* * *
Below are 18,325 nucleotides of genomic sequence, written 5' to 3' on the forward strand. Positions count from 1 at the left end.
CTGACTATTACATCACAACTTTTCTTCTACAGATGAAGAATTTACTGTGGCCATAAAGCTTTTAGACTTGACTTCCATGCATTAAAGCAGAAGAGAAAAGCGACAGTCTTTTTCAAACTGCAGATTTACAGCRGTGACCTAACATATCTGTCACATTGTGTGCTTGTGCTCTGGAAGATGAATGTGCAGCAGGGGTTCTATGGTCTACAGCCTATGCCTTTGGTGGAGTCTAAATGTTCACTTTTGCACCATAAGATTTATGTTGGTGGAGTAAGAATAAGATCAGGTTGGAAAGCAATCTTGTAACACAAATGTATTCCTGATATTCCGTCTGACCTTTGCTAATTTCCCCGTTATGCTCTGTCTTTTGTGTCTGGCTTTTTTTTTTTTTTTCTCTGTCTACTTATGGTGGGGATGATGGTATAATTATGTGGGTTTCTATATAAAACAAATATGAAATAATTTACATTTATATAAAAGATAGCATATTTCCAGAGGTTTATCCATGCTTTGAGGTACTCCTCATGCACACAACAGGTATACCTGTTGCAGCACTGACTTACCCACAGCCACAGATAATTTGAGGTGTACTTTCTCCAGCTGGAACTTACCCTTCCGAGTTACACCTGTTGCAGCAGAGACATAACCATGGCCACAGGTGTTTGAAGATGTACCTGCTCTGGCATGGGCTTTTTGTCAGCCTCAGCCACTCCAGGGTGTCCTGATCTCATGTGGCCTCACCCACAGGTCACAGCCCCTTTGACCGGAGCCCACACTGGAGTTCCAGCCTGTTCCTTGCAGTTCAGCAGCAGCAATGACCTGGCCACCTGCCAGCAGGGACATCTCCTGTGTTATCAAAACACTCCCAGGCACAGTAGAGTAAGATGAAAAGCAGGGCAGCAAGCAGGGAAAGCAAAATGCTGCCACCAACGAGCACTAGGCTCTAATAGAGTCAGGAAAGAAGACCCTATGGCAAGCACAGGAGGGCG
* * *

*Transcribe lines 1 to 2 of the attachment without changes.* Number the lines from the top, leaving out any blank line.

Below are 18,325 nucleotides of genomic sequence, written 5' to 3' on the forward strand. Positions count from 1 at the left end.
CTGACTATTACATCACAACTTTTCTTCTACAGATGAAGAATTTACTGTGGCCATAAAGCTTTTAGACTTGACTTCCATGCATTAAAGCAGAAGAGAAAAGCGACAGTCTTTTTCAAACTGCAGATTTACAGCRGTGACCTAACATATCTGTCACATTGTGTGCTTGTGCTCTGGAAGATGAATGTGCAGCAGGGGTTCTATGGTCTACAGCCTATGCCTTTGGTGGAGTCTAAATGTTCACTTTTGCACCATAAGATTTATGTTGGTGGAGTAAGAATAAGATCAGGTTGGAAAGCAATCTTGTAACACAAATGTATTCCTGATATTCCGTCTGACCTTTGCTAATTTCCCCGTTATGCTCTGTCTTTTGTGTCTGGCTTTTTTTTTTTTTTTCTCTGTCTACTTATGGTGGGGATGATGGTATAATTATGTGGGTTTCTATATAAAACAAATATGAAATAATTTACATTTATATAAAAGATAGCATATTTCCAGAGGTTTATCCATGCTTTGAGGTACTCCTCATGCACACAACAGGTATACCTGTTGCAGCACTGACTTACCCACAGCCACAGATAATTTGAGGTGTACTTTCTCCAGCTGGAACTTACCCTTCCGAGTTACACCTGTTGCAGCAGAGACATAACCATGGCCACAGGTGTTTGAAGATGTACCTGCTCTGGCATGGGCTTTTTGTCAGCCTCAGCCACTCCAGGGTGTCCTGATCTCATGTGGCCTCACCCACAGGTCACAGCCCCTTTGACCGGAGCCCACACTGGAGTTCCAGCCTGTTCCTTGCAGTTCAGCAGCAGCAATGACCTGGCCACCTGCCAGCAGGGACATCTCCTGTGTTATCAAAACACTCCCAGGCACAGTAGAGTAAGATGAAAAGCAGGGCAGCAAGCAGGGAAAGCAAAATGCTGCCACCAACGAGCACTAGGCTCTAATAGAGTCAGGAAAGAAGACCCTATGGCAAGCACAGGAGGGCG